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Gleneagle Fantasy

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There is an imposing structure that intrigues me from a distance every time I go to Atwater Library, so today, the third day in my year of daily doing something I've never done before, I decided to investigate. The place looks like Hogwarts, and I have asked a lot of people what it is, but nobody seemed to know. It sends chimneys and turrets into the Montreal sky from partway up the mountain. Someone told me it was an upscale residence and I imagined myself growing old there, if my books sell lots of copies, and happily paying a very high rent and looking out over the whole of downtown from a lofty height. This was one fantasy: another one, more downmarket, has me dropping Djarum ash off a dilapidated balcony over Kensington Market while the neighbourhood cats come to me for fresh sardines. But today I returned my library book and walked up Atwater and around to Cote-des-Neiges, toward the enticing loftiness that has beguiled me whenever I'm in that part of town.

To get there at all I had taken the metro, and I decided I'd do another thing I'd never done yet, which was draw portraits of some of the people on the train, which you'll see below. I'm not sure if their apparent sadness is a pervasive emotion on the metro, or whether it somehow reflected something in myself. But these people were there, and I don't think they were the people living in the houses I passed on my way to the imposing structure. These houses had roses and thistles in cement around their beveled glass and hardwood doors, and they were so big that for awhile during my ascent on foot I lost sight of my original goal and wondered if I were encountering it without recognizing it, because of having come closer to it.  But at Cote-des-Neiges I saw the particular formations of its crenellations. I went up to it. There were archways. There was stone. There was a rose-cloud view. There was a white settee sitting out in front - apparently this part of town had a day, as did the rest of the city, when work crews come and take away unwanted household items. The settee had a lovely white, tasseled cushion on it that I decided to take home. Only when I was halfway home on the metro with the cushion and some takeout sushi did I realize that once again, on my journey to do something new each day, the universe had given me a little present like yesterday's blue wool sweater and the previous day's Indian food on a silver dish.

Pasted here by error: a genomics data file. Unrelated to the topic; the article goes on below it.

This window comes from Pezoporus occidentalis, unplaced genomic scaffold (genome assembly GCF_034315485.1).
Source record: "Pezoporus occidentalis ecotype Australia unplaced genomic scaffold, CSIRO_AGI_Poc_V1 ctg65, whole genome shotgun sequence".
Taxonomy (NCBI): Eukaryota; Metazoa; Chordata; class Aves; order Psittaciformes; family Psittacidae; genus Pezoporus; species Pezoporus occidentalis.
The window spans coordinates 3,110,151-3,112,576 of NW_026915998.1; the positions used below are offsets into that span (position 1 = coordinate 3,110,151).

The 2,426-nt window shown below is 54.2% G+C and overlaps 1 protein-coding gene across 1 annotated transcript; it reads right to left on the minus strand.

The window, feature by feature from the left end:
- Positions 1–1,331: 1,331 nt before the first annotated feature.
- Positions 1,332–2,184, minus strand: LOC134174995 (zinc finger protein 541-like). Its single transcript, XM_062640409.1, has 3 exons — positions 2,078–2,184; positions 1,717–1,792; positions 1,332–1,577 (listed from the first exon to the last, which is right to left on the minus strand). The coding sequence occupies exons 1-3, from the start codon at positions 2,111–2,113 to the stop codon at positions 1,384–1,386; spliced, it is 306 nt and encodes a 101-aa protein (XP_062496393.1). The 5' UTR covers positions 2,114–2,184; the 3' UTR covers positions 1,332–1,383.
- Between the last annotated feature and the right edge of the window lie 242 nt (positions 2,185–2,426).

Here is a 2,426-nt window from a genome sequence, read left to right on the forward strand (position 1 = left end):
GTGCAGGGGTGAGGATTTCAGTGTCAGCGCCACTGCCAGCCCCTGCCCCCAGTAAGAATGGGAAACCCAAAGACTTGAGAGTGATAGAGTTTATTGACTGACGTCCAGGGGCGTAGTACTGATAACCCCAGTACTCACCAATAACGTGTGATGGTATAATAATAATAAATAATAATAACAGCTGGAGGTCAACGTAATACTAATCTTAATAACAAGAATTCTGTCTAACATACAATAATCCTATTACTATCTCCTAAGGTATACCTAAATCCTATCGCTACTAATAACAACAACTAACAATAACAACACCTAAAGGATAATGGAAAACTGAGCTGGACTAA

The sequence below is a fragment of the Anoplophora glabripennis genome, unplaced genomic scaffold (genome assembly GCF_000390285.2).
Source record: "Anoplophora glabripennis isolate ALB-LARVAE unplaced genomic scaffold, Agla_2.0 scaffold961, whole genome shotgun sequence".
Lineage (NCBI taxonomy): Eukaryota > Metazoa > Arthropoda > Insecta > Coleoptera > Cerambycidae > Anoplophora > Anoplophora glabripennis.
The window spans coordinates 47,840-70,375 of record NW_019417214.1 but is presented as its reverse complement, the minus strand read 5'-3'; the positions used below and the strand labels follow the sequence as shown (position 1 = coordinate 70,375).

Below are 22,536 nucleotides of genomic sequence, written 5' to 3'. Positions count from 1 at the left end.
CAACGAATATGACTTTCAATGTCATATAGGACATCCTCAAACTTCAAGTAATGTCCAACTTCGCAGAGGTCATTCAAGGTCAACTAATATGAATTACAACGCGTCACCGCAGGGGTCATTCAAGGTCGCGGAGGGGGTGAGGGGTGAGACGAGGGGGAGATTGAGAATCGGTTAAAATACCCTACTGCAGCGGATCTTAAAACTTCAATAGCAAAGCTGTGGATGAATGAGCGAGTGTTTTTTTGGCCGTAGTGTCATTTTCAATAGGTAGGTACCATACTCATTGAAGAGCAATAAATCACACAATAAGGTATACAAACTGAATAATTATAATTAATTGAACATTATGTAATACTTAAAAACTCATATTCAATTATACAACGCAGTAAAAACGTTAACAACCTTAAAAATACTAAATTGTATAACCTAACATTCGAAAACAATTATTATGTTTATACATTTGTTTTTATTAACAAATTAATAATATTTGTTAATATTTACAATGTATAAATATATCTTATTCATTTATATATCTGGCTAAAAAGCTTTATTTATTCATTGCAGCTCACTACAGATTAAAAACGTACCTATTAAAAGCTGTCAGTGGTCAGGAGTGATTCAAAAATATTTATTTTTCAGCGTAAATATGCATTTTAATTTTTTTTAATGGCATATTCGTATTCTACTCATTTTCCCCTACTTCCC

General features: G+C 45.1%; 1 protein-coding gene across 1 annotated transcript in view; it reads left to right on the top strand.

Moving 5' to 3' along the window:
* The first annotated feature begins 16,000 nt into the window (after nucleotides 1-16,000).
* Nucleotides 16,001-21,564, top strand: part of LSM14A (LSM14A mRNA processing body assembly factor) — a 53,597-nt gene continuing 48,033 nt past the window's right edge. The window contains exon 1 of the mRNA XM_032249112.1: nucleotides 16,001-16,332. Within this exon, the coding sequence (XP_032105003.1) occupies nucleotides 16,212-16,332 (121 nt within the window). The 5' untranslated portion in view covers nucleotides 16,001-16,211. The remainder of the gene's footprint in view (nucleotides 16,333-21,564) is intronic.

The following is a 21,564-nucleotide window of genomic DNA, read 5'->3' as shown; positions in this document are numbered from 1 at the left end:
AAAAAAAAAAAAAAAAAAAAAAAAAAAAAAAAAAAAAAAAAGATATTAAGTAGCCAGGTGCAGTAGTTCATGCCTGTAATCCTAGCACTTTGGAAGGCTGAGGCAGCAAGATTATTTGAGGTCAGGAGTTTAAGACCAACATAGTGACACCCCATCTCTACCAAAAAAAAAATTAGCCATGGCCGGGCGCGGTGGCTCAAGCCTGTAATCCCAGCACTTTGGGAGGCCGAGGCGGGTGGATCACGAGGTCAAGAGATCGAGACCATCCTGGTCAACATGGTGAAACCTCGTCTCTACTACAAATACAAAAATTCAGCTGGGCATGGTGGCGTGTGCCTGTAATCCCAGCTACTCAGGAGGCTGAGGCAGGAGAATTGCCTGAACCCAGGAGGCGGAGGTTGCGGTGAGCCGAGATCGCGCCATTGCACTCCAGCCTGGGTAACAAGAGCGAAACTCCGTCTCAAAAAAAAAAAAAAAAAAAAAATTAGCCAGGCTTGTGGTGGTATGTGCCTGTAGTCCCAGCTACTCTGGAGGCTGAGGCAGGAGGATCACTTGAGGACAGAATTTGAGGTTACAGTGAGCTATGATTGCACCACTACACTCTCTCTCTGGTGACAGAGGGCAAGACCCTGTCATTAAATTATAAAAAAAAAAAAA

There was a rarefied atmosphere around the stone building. Its name is Gleneagles and it is indeed a complex of luxury apartments. While I looked up at the windows and wondered what it was like inside, I also felt there was loneliness in the atmosphere - a feeling of being imprisoned, if you lived there. It was a short walk down to the part of downtown where you meet the denizens of the subway again, passing the mall where there are many poor people, old people, people eating two dollar meals and carrying heavy bags, and it was a walk that reminded me once again, as I am often reminded, that one of the most revealing lenses through which you can look at people is through the lens of money and class: a thing the new world claims to have overcome. 
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On January 4th, 2011 05:21 am (UTC), 534mu5 commented:
i'm very impressed with your ability to describe these encounters and the good fortune that accompanies each of them...
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On September 10th, 2011 09:16 pm (UTC), marquis86 commented:
i've started a blog dedicated to portraits drawn on trains. would you mind if i included your work (with a link)? trainfaces.wordpress.com/
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